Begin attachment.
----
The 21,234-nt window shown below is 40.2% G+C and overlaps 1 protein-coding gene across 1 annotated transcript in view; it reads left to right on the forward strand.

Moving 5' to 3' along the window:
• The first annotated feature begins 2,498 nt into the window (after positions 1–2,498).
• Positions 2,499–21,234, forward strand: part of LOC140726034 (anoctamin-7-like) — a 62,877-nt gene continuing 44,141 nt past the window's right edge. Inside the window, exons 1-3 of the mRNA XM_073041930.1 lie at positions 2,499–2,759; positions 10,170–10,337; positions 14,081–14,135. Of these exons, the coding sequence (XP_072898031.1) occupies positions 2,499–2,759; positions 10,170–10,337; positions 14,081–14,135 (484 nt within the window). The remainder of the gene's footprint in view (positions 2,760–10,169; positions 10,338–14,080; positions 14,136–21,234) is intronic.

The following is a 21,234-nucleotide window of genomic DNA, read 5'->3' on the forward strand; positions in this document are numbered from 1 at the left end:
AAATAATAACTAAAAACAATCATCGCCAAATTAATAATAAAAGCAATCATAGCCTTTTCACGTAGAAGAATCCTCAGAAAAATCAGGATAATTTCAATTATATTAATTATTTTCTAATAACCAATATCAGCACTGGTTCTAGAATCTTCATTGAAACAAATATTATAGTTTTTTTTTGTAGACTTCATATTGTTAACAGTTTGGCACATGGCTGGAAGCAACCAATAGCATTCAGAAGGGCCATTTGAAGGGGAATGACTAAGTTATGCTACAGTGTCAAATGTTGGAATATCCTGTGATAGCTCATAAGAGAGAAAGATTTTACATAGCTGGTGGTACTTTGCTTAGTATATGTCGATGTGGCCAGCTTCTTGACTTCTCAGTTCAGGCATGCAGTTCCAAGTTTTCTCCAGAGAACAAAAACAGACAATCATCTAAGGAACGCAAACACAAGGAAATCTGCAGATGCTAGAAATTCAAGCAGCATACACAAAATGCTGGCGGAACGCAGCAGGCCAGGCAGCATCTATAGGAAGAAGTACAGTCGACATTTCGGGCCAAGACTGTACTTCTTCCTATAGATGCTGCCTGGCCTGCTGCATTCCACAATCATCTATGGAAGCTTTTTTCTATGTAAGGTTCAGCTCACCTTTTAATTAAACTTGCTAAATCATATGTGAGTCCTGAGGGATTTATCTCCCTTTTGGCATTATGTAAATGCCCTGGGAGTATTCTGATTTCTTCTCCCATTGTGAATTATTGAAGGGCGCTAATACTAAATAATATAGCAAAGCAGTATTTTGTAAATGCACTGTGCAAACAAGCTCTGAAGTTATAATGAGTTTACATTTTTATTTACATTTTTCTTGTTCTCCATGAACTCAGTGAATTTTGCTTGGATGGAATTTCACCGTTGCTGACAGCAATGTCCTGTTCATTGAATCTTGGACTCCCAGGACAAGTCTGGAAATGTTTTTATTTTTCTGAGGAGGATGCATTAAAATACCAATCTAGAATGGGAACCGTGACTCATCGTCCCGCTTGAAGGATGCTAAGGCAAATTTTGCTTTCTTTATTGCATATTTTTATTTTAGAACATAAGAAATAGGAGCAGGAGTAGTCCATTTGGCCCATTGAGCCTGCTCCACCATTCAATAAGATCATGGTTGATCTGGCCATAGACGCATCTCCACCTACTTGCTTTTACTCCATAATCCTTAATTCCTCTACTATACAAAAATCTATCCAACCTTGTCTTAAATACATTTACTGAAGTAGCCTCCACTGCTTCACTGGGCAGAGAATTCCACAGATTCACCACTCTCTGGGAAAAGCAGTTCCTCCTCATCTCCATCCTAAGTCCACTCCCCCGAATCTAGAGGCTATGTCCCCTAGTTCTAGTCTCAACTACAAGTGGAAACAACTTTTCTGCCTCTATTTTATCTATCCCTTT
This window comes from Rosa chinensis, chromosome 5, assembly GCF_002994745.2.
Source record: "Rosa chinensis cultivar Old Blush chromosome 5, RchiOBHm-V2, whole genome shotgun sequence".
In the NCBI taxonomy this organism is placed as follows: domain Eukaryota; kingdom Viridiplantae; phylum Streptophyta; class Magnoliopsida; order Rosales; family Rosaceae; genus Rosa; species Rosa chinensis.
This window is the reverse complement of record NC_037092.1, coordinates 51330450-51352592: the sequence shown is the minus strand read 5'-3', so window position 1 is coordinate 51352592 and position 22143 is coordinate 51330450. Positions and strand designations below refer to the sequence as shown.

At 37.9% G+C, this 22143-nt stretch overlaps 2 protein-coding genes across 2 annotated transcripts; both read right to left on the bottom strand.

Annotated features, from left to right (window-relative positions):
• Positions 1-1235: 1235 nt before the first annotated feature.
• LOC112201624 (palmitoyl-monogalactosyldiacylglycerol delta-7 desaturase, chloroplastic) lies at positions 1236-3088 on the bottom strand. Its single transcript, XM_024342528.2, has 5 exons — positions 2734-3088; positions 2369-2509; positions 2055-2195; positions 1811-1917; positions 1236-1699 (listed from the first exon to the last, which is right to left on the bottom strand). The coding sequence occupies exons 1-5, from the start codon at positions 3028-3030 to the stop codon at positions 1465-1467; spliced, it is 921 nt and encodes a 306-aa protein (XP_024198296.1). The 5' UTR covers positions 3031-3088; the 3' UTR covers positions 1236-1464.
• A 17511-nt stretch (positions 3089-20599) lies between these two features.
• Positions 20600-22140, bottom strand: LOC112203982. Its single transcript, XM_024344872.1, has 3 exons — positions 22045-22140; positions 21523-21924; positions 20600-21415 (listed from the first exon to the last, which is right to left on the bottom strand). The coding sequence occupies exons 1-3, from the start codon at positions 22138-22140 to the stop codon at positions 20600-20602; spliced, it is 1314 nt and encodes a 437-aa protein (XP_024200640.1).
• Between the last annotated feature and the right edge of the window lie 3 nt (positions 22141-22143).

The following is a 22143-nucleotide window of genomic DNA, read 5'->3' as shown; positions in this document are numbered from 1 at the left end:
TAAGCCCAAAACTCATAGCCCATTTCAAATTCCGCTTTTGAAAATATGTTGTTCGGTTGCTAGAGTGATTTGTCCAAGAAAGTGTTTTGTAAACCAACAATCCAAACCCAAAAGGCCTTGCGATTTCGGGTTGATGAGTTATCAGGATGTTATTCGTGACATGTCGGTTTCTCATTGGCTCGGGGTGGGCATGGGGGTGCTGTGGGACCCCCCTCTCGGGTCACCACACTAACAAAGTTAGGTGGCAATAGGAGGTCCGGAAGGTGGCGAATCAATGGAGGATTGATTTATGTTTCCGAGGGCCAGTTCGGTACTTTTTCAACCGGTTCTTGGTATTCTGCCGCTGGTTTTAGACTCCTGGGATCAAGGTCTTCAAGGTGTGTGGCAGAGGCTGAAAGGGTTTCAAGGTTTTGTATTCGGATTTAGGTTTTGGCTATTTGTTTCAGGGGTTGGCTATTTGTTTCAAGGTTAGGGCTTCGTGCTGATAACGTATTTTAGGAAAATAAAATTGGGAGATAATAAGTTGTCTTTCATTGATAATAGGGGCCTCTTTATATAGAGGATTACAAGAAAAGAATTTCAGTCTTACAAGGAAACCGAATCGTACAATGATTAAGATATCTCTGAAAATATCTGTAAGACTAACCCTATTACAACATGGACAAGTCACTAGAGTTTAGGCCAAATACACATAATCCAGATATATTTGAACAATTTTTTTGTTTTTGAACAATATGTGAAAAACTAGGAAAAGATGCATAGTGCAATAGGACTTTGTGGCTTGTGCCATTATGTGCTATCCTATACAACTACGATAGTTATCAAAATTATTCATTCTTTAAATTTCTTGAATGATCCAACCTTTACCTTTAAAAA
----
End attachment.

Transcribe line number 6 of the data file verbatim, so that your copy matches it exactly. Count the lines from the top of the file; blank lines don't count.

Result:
AAATAATAACTAAAAACAATCATCGCCAAATTAATAATAAAAGCAATCATAGCCTTTTCACGTAGAAGAATCCTCAGAAAAATCAGGATAATTTCAATTATATTAATTATTTTCTAATAACCAATATCAGCACTGGTTCTAGAATCTTCATTGAAACAAATATTATAGTTTTTTTTTGTAGACTTCATATTGTTAACAGTTTGGCACATGGCTGGAAGCAACCAATAGCATTCAGAAGGGCCATTTGAAGGGGAATGACTAAGTTATGCTACAGTGTCAAATGTTGGAATATCCTGTGATAGCTCATAAGAGAGAAAGATTTTACATAGCTGGTGGTACTTTGCTTAGTATATGTCGATGTGGCCAGCTTCTTGACTTCTCAGTTCAGGCATGCAGTTCCAAGTTTTCTCCAGAGAACAAAAACAGACAATCATCTAAGGAACGCAAACACAAGGAAATCTGCAGATGCTAGAAATTCAAGCAGCATACACAAAATGCTGGCGGAACGCAGCAGGCCAGGCAGCATCTATAGGAAGAAGTACAGTCGACATTTCGGGCCAAGACTGTACTTCTTCCTATAGATGCTGCCTGGCCTGCTGCATTCCACAATCATCTATGGAAGCTTTTTTCTATGTAAGGTTCAGCTCACCTTTTAATTAAACTTGCTAAATCATATGTGAGTCCTGAGGGATTTATCTCCCTTTTGGCATTATGTAAATGCCCTGGGAGTATTCTGATTTCTTCTCCCATTGTGAATTATTGAAGGGCGCTAATACTAAATAATATAGCAAAGCAGTATTTTGTAAATGCACTGTGCAAACAAGCTCTGAAGTTATAATGAGTTTACATTTTTATTTACATTTTTCTTGTTCTCCATGAACTCAGTGAATTTTGCTTGGATGGAATTTCACCGTTGCTGACAGCAATGTCCTGTTCATTGAATCTTGGACTCCCAGGACAAGTCTGGAAATGTTTTTATTTTTCTGAGGAGGATGCATTAAAATACCAATCTAGAATGGGAACCGTGACTCATCGTCCCGCTTGAAGGATGCTAAGGCAAATTTTGCTTTCTTTATTGCATATTTTTATTTTAGAACATAAGAAATAGGAGCAGGAGTAGTCCATTTGGCCCATTGAGCCTGCTCCACCATTCAATAAGATCATGGTTGATCTGGCCATAGACGCATCTCCACCTACTTGCTTTTACTCCATAATCCTTAATTCCTCTACTATACAAAAATCTATCCAACCTTGTCTTAAATACATTTACTGAAGTAGCCTCCACTGCTTCACTGGGCAGAGAATTCCACAGATTCACCACTCTCTGGGAAAAGCAGTTCCTCCTCATCTCCATCCTAAGTCCACTCCCCCGAATCTAGAGGCTATGTCCCCTAGTTCTAGTCTCAACTACAAGTGGAAACAACTTTTCTGCCTCTATTTTATCTATCCCTTT